Expectations for the Sacramento Kings are finally starting to become more positive. After missing the playoffs for years, fans are finally starting to see the light at the end of the tunnel. And believe me, it's been a very long and a very dark tunnel.
But despite expectations being raised, there's still uncertainty surrounding this team. So, until we actually see it on the court, it's difficult to gauge how much progress has been made. How are players developing? What type of influence will the coaching staff have? How will the new players mesh with the ones already here? Those are all questions for the Kings entering the season.
As we head into the 2012-13 season, here are six reasons to be confident or worried about the Sacramento Kings.
The Kings simply have more depth on this roster than they have in recent memory. They have a capable starting five and they have actual reserves that didn't just come off a scrap heap.
The nice thing about the way the roster's been comprised this season is there are options for Keith Smart to work with. If he feels like the defense is lagging, then he could go with a defensive lineup of Isaiah Thomas, Francisco Garcia, John Salmons, James Johnson and DeMarcus Cousins, or any number of options.
If the team is trailing by a bucket late and needs a score, Smart has options there. He could stick with Aaron Brooks, Marcus Thornton, Tyreke Evans, Jason Thompson and DeMarcus Cousins.
If the team is facing a more athletic opponent, the Kings could go with IT, Thornton, Evans, Thomas Robinson and Cousins.
He could go with small, but quick lineups; he could also go with a big lineup. No matter the scenario, Smart has different players he can plug in. That's because of the added depth on the team.
While the Kings certainly have more depth than in recent years, they're short on experience. That could make performing up to their potential a difficult task.
Despite their 22-44 record last season, the Kings were competitive in a lot of their games. That's more than you could say from other recent Sacramento teams. The problem, however, was that the team simply lost a lot of close games.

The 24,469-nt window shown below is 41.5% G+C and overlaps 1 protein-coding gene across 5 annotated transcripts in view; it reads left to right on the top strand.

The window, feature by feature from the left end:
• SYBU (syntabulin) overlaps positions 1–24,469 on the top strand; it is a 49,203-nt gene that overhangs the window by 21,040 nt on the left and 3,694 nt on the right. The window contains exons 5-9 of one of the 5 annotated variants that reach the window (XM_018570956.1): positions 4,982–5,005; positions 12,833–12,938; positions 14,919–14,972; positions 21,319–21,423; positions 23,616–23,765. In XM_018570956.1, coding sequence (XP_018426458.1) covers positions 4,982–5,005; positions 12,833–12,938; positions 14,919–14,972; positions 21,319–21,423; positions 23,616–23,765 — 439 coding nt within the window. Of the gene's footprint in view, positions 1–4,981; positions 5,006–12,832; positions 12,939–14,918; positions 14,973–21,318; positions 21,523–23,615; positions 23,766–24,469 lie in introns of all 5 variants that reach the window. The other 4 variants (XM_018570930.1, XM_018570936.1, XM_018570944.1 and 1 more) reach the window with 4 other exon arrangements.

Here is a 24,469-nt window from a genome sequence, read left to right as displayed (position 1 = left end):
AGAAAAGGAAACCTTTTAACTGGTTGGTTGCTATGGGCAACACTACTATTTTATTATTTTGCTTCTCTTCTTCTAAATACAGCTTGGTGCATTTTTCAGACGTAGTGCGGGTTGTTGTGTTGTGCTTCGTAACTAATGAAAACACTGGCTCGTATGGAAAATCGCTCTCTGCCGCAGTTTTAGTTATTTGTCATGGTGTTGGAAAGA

A telling stat, which I pointed out in my season predictions, is that the Kings were 16-23 in games decided by 10 points or less. It illustrates the point perfectly. Out of 66 games, Sacramento was within 10 points of its opponents in 39 of them, so being competitive wasn't the problem. The problem was that they only won 16 of those 39 contests.
Because of their experience in close games last season, the Kings should have more success closing out their opponents this season. But it's unrealistic to expect them to completely turn it around in this area.
Learning how to win games is a difficult thing. It's even more difficult when you don't have many experienced veterans to serve as mentors.
With an inexperienced team like the Kings, continuity is key. That's why it's important that head coach Keith Smart is returning this season.
Having Smart return allows the players to keep things as simple as possible. They know his personality, they know his expectations, they know what system he runs. Instead of thinking about what they should do next, they can simply react.
The same can be said from a coach's perspective. Smart knows his players' strengths, he knows their weaknesses, he knows their personalities and what motivates each one of them. It's a two-way street that will benefit both Smart and the players.
It's also fair to point out that DeMarcus Cousins really seemed to take to Smart once he took over for Paul Westphal. Cousins matured under Smart and he's willing to listen to him. It didn't take a rocket scientist to figure out that DeMarcus and Westphal clashed, so to have a coach that meshes well with the team's best player is certainly a positive development.